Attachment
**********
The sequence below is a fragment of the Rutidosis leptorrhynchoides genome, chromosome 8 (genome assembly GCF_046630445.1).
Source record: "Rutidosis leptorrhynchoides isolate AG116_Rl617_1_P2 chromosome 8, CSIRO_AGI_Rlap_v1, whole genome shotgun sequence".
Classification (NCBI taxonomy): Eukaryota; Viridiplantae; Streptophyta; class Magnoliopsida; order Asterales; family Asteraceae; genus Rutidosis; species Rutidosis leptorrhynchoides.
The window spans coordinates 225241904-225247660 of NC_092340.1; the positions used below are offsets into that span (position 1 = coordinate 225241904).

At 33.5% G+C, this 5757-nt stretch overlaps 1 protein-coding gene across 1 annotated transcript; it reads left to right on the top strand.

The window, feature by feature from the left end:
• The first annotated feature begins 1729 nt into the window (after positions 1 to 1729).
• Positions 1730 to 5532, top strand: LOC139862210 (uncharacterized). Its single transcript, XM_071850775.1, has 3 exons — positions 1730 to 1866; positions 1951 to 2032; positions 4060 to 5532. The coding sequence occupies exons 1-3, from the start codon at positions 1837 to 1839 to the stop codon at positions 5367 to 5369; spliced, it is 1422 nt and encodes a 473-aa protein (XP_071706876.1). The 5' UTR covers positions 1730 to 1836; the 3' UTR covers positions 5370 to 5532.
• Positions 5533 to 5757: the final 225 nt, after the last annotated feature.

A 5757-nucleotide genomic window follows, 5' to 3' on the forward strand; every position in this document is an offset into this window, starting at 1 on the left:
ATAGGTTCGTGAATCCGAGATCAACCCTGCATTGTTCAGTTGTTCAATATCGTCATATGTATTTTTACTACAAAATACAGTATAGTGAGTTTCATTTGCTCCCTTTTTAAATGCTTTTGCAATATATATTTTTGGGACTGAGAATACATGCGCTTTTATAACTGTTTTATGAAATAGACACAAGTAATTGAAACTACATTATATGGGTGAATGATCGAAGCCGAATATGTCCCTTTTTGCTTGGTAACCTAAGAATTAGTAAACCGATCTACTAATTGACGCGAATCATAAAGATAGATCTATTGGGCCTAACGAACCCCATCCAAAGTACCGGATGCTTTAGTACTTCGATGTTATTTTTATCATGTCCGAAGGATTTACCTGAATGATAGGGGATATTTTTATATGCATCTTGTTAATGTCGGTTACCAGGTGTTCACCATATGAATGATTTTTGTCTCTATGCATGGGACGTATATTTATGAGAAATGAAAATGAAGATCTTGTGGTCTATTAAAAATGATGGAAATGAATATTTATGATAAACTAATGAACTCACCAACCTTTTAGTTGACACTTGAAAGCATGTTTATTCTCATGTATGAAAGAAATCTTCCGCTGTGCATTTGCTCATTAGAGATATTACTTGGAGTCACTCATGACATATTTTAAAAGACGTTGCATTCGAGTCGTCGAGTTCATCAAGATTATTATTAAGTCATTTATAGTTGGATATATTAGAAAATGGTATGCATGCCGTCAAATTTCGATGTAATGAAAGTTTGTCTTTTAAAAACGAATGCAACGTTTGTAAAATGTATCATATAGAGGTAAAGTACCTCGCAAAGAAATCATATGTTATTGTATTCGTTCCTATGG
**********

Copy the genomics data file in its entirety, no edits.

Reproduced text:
The sequence below is a fragment of the Rutidosis leptorrhynchoides genome, chromosome 8 (genome assembly GCF_046630445.1).
Source record: "Rutidosis leptorrhynchoides isolate AG116_Rl617_1_P2 chromosome 8, CSIRO_AGI_Rlap_v1, whole genome shotgun sequence".
Classification (NCBI taxonomy): Eukaryota; Viridiplantae; Streptophyta; class Magnoliopsida; order Asterales; family Asteraceae; genus Rutidosis; species Rutidosis leptorrhynchoides.
The window spans coordinates 225241904-225247660 of NC_092340.1; the positions used below are offsets into that span (position 1 = coordinate 225241904).

At 33.5% G+C, this 5757-nt stretch overlaps 1 protein-coding gene across 1 annotated transcript; it reads left to right on the top strand.

The window, feature by feature from the left end:
• The first annotated feature begins 1729 nt into the window (after positions 1 to 1729).
• Positions 1730 to 5532, top strand: LOC139862210 (uncharacterized). Its single transcript, XM_071850775.1, has 3 exons — positions 1730 to 1866; positions 1951 to 2032; positions 4060 to 5532. The coding sequence occupies exons 1-3, from the start codon at positions 1837 to 1839 to the stop codon at positions 5367 to 5369; spliced, it is 1422 nt and encodes a 473-aa protein (XP_071706876.1). The 5' UTR covers positions 1730 to 1836; the 3' UTR covers positions 5370 to 5532.
• Positions 5533 to 5757: the final 225 nt, after the last annotated feature.

A 5757-nucleotide genomic window follows, 5' to 3' on the forward strand; every position in this document is an offset into this window, starting at 1 on the left:
ATAGGTTCGTGAATCCGAGATCAACCCTGCATTGTTCAGTTGTTCAATATCGTCATATGTATTTTTACTACAAAATACAGTATAGTGAGTTTCATTTGCTCCCTTTTTAAATGCTTTTGCAATATATATTTTTGGGACTGAGAATACATGCGCTTTTATAACTGTTTTATGAAATAGACACAAGTAATTGAAACTACATTATATGGGTGAATGATCGAAGCCGAATATGTCCCTTTTTGCTTGGTAACCTAAGAATTAGTAAACCGATCTACTAATTGACGCGAATCATAAAGATAGATCTATTGGGCCTAACGAACCCCATCCAAAGTACCGGATGCTTTAGTACTTCGATGTTATTTTTATCATGTCCGAAGGATTTACCTGAATGATAGGGGATATTTTTATATGCATCTTGTTAATGTCGGTTACCAGGTGTTCACCATATGAATGATTTTTGTCTCTATGCATGGGACGTATATTTATGAGAAATGAAAATGAAGATCTTGTGGTCTATTAAAAATGATGGAAATGAATATTTATGATAAACTAATGAACTCACCAACCTTTTAGTTGACACTTGAAAGCATGTTTATTCTCATGTATGAAAGAAATCTTCCGCTGTGCATTTGCTCATTAGAGATATTACTTGGAGTCACTCATGACATATTTTAAAAGACGTTGCATTCGAGTCGTCGAGTTCATCAAGATTATTATTAAGTCATTTATAGTTGGATATATTAGAAAATGGTATGCATGCCGTCAAATTTCGATGTAATGAAAGTTTGTCTTTTAAAAACGAATGCAACGTTTGTAAAATGTATCATATAGAGGTAAAGTACCTCGCAAAGAAATCATATGTTATTGTATTCGTTCCTATGG